Emigration to the colonies was another approved reason for withdrawal. Employees were also encouraged to make wills to leave their assets wisely. So that no more money than was necessary left the Company's hands a loan system was instituted so that employees tempted to ask for withdrawal in a domestic emergency could borrow money at preferential rates and not touch their investment. Livesey explained that the accumulation by the middle classes of capital had built up both the class and the stock of capital a century earlier; now the working classes 32 could do the same. [Co-Partnership Journal]

The total accumulation of capital in the hands of the workers was not enough to give them a significant vote at Company meetings to sway policy; in 1921 they were thought to have only about 7% of the total shareholding. [BOT 1921]

Together with this system of rewards and punishments the bonus continued to be paid, albeit in the form of unseen certificates. As the price of gas rose various changes ensured a bonus in most years - in 1901 a different base price was set when gas prices rose to ensure that a bonus would be paid.

South Met. were very proud of the lack of restlessness among workmen in years when the bonus was reduced. In the First World War it is not surprising that patriotic workmen did not grumble when the bonus disappeared for years at a time. Changing economic circumstances meant that the original basis of the scheme was subject to constant changes after 1918.

Thursday, 10 April 2014

Livesey's memorial - in £sd

The article below comes from South Met. Gas Co's house magazine Co-partnership Journal in 1908. Anyone who has read their way through the postings on the South Met. Co-partnership scheme (basically my M.Phil thesis) will understand what this is about. But - briefly - in 1889 South Met. under George Livesey had set up a  bonus scheme for their workforce whereby a bonus was paid relative to the then price of gas sold by South Met. This is all tied up with the 1889 gas workers strike and George Livesey's aspirations for society - but never mind that at the moment)

Livesey had died in 1908 and the following article is part of a series of memorial articles to him. 

(having said all that - this has been hellish to scan and type accurately and I hope it is ok.  It was not helped by Microscoft arrogantly crashing my machine half way through on the pretext of 'updates')

- and - note for foreigners and people under 50 - figures  s ..d.  refers to shillings and pence - thus 2s.3d. is two shillings and threepence - (or, as we would have said then 'two and three') just over 10 pence/


It has been thought good to publish in this issue of our Journal the figures showing the progress of our Co-Partnership up to June 30th last. The table .below gives at a glance some of the first-fruits of our late Chairman's labours in this direction, and we know that these evidences of success cheered him in the last years of his life. Our hope for the future of both capitalist and worker rests on our faith in the principles of which these figures show a portion of the result-the other portion (peace, harmony, and goodwill) cannot be shown in figures:-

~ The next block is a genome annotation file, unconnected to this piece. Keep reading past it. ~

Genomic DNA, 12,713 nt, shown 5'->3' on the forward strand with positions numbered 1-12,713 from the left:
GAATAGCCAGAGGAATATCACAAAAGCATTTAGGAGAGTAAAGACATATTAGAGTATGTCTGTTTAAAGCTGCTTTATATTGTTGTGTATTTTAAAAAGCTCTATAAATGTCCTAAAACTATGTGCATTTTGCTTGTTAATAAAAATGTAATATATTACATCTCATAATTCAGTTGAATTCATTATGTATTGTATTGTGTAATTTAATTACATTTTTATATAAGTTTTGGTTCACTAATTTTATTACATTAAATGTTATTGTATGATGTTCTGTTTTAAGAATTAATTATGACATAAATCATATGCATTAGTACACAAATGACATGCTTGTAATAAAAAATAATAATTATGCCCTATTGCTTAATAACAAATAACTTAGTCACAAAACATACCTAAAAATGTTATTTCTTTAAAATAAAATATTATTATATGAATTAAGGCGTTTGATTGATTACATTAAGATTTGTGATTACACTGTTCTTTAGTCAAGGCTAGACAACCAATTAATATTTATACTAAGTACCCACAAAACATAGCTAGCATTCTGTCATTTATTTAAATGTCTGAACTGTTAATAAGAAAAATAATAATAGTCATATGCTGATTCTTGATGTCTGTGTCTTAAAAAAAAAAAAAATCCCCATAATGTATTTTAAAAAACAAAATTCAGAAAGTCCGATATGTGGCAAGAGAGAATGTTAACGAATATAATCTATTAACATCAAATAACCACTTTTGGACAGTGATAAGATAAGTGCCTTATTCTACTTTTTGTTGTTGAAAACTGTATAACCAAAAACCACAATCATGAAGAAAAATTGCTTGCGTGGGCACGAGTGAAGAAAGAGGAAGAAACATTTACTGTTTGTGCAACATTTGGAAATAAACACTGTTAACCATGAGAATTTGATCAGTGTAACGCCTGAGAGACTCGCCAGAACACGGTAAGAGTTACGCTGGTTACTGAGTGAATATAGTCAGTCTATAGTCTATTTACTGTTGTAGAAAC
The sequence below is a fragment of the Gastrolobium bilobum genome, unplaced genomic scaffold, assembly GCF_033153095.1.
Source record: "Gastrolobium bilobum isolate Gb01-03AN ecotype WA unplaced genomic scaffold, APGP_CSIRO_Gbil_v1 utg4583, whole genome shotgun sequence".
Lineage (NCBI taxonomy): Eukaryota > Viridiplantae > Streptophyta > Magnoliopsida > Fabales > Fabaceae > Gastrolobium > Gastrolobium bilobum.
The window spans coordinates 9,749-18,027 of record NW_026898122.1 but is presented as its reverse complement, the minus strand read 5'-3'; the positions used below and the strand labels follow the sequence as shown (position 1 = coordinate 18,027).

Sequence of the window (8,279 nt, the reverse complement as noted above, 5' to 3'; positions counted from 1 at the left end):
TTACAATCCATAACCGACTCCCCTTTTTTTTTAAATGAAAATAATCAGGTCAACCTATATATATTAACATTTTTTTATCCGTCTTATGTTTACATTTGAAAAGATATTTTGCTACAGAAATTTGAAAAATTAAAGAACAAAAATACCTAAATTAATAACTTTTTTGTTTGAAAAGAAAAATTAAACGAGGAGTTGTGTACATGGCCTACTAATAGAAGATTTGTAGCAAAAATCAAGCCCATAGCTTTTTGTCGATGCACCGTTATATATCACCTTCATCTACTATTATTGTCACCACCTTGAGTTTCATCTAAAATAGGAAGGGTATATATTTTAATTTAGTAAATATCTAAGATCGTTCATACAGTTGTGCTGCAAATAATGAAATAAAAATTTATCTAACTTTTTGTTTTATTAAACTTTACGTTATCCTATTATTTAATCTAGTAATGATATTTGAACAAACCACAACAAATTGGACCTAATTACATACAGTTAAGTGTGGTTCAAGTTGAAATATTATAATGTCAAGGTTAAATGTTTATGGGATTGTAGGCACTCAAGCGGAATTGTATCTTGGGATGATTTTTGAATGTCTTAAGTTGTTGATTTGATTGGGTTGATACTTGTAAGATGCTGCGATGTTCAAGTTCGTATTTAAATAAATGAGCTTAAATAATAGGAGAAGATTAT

Price of gas
Bonus %
Total Bonus
£100 stock
Nest egg
2s 3d-2s6d.
2s.6d – 2s 5d.
2s 5d.  2s 2d.
2s. 4d.
2s. 3d.
7 1/2
137 1/2
2s 2d
2s. 1d
2s. 8d
3 ¾
2s  8d
7 1/2
121 1/2
2s.8d. -2s.1d
8 ¼
9 3/4
2s 3d.

Total paid in Bonuses                                                                                 £419,309.

On June 30th last 5,146 Employees held Ordinary Stock of the nominal value of £210,595, but really worth, at market price £           252,714
They had deposited in Company's hands                                          £ 95,873

A total of                                                                                            £ 348.587

By adding Building Society Investment.                                             £38,000
We get the grand total of                                                                     £ 381,587

A man earning 30s. a week (most of us earn more),  if he had been employed with us throughout the whole period of our Co-Partnership, sharing in all the bonuses and leaving his portion at interest, would now have in the Company £153 17s.10d.

We print these figures, not because we believe that Co-Partner- ship is a matter of pounds sterling, but because the figures mean to those who know our Co-Partners thrift, self-control; increased self- respect, greater interest in work; lessened dread of the future, and a better realisation of the great truth that' we are members one of another.